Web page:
Tour prices are per person, twin share departing Auckland. Regional departures available on request. Additional charges: Tipping is payable on arrival in destination (see Additional Price Information below).

Additional Price Information:

Single Hotel room Option from $1,010
Land Only (Kathmandu to Kathmandu), 11 days from $3,840 per person twin share
Additional charges: Tipping - US$80 per person (subject to change) payable on arrival.
Tour availability is updated each Monday. While every effort is made to ensure availability status is current, it is advisable to contact our reservations department on 0800 936 3998. Limited seats denotes 4 seats or less available.

A visa is required by all nationalities. A single entry visa should be arranged in advance of travel.
Unlike many other tour operators, we include your entry visas in the price of our tour. We handle the entire visa process – all you need to do is fill out the form and send your passport to us. We are always on hand to help you with any questions or queries you might have when completing the form.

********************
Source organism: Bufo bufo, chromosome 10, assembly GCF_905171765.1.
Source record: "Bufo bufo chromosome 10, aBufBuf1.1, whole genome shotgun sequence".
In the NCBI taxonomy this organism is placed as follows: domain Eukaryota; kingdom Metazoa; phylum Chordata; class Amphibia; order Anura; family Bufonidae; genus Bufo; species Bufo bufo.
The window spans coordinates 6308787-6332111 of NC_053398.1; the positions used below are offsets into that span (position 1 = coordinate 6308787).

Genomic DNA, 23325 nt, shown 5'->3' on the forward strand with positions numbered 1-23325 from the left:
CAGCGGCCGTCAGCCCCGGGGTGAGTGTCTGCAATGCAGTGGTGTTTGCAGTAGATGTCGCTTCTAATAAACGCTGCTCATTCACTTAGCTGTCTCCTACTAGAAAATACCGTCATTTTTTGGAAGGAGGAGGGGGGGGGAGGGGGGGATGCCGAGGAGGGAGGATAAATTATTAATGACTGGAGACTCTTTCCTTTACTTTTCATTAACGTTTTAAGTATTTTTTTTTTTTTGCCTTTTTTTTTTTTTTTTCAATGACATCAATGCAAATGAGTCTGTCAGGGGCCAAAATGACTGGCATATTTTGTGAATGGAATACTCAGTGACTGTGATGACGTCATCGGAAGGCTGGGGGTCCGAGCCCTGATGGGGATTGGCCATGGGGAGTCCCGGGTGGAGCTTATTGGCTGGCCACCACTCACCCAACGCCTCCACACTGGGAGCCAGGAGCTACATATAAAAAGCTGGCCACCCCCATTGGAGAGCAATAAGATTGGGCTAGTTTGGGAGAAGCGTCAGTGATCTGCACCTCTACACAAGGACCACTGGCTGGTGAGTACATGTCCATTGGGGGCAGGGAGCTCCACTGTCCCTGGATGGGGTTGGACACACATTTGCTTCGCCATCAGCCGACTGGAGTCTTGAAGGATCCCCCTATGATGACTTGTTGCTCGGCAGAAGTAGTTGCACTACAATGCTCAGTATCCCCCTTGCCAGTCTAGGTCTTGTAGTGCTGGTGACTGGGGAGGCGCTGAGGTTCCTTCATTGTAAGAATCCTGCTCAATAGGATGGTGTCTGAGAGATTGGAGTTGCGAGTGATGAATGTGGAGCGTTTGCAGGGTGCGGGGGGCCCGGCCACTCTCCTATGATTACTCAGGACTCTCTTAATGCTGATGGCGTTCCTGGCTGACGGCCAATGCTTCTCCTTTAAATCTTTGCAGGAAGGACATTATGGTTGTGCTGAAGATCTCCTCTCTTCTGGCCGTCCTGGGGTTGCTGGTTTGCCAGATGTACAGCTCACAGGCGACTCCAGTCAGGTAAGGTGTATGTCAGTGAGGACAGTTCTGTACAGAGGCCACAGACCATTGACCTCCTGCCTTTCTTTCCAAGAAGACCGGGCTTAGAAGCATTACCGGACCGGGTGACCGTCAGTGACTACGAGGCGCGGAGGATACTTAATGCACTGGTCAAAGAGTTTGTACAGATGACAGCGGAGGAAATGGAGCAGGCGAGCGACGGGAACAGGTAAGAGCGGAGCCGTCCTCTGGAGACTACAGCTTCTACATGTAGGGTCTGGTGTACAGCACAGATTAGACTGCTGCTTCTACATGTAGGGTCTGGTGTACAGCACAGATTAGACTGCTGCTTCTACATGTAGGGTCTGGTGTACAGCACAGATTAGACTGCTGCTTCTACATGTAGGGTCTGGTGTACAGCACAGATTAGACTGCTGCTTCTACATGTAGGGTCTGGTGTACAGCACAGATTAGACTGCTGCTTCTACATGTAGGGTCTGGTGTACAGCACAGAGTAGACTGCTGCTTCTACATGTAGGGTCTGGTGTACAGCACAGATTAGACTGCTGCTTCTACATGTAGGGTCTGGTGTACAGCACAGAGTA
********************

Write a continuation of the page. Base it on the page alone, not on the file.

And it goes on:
Phone Calls
International and domestic calls can be made from your hotel room. It’s a good idea to check call costs with hotel staff or your local guide before making calls, as this can be expensive. A service charge may also be involved. To call New Zealand – the international access code is 00, followed by the country code 64, then the local area code (omitting the first 0), then the number.
Mobile Phones
Mobile phones are growing in popularity and you will find high quality coverage. There are active roaming agreements with all phone carriers; however SMS and call rates can be expensive. We recommend that you contact your mobile supplier if you intend to use international roaming during your holiday and ensure you investigate all associated costs.
Internet & Email
Internet cafes can be found in all major cities and even in some small towns. This is often the easiest and cheapest way to stay in touch. Most hotels have a business centre with internet access, but at a slightly higher rate. Some hotels may have Wi-Fi which usually comes at an additional cost and may only be available in hotel lobbies.